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Articles of confeder

Magna Carta an English document that limited the power of the monarch
constitution a set of basic principles and laws that states the powers and duties of the government
Virginia Statute for Religious Freedom a law that included Thomas Jefferson’s ideas granting religious freedom
suffrage voting rights
Articles of Confederation the new national constitution, which made a new Confederation Congress the national government
ratification official approval of the Articles of Confederation by the states
Land Ordinance of 1785 a law that set up a system for surveying land and dividing the Northwest Territory
Northwest Ordinance of 1787 a law that established the Northwest Territory and formed a political system for the region
Northwest Territory a territory including Illinois, Indiana, Michigan, Ohio, and Wisconsin
Declaration of Independence the document that formally announced the colonies’ break from Great Britain
Loyalists colonists, sometimes called Tories, who remained loyal to Britain
Common Sense a 47-page pamphlet that argued against British rule over America
Comte de Rochambeau commander of 4,000 French troops that aided the Patriot forces at the Battle of Yorktown
Battle of Yorktown the last major battle of the American Revolution
Treaty of Paris of 1783 the peace agreement in which Great Britain recognized the independence of the United States
Virginia Plan a plan giving supreme power to the central government and creating a bicameral legislature made of two groups, or houses, of representatives
New Jersey Plan a plan creating a unicameral, or one-house, legislature
Great Compromise an agreement that gave each state one vote in the upper house of the legislature and a number of representatives based on its population in the lower house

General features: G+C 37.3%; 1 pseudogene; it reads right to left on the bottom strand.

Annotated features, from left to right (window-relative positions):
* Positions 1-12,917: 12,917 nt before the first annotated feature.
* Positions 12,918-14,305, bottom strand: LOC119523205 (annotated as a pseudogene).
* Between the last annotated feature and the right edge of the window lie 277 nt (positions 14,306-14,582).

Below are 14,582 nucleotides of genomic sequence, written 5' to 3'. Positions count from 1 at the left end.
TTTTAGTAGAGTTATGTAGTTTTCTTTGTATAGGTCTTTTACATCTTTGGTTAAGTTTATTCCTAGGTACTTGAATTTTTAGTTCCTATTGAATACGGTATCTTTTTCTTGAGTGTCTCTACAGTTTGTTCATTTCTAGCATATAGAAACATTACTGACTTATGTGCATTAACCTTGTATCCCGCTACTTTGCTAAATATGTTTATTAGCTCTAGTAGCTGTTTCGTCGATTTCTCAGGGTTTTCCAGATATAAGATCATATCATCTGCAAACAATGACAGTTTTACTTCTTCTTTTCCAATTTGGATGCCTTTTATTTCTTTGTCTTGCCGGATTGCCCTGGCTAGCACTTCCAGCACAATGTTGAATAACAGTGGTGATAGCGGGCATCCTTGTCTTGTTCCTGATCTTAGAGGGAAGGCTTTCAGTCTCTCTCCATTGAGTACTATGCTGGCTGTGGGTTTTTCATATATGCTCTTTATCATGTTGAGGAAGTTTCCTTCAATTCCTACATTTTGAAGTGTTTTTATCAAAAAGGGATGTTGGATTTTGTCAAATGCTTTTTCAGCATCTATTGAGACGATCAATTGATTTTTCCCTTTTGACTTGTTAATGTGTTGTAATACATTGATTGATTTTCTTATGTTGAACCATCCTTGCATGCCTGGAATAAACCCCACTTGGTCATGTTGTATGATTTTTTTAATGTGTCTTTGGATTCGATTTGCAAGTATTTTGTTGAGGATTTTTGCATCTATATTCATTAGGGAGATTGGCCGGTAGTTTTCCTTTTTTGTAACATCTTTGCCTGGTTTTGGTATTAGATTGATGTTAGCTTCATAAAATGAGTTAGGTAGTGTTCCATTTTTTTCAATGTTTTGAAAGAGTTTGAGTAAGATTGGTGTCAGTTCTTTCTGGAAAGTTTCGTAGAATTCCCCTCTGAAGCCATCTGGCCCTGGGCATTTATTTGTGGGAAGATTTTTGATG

Three-Fifths Compromise only three-fifths of a state’s slaves were counted when deciding representation in Congress
popular sovereignty the idea that political power belongs to the people
federalism the sharing of power between a central government and the states
legislative branch a Congress of two houses that proposes and passes laws
executive branch the president and the departments that help run the government
judicial branch a system of all the national courts
checks and balances a system that keeps any branch of government from becoming too powerful
federal system the government system that gives certain powers to the federal government
impeach vote to bring charges of serious crimes against a president veto cancel
executive orders commands from the president that have the power of law
pardons orders from the president that grant freedom from punishment
Thurgood Marshall the first African American Supreme Court Justice, appointed in 1967
majority rule the idea that the greatest number of people in a society can make policies for everyone
petition a request made of the government
search warrant an order authorities must get before they search someone’s property
due process a rule that the law must be fairly applied indict formally accuse
double jeopardy a rule that says a person cannot be tried for the same crime more than once
eminent domain the government’s power to take personal property to benefit the public
Guerrilla warfare swift hit and run attacks
Created by: mohamedelhussien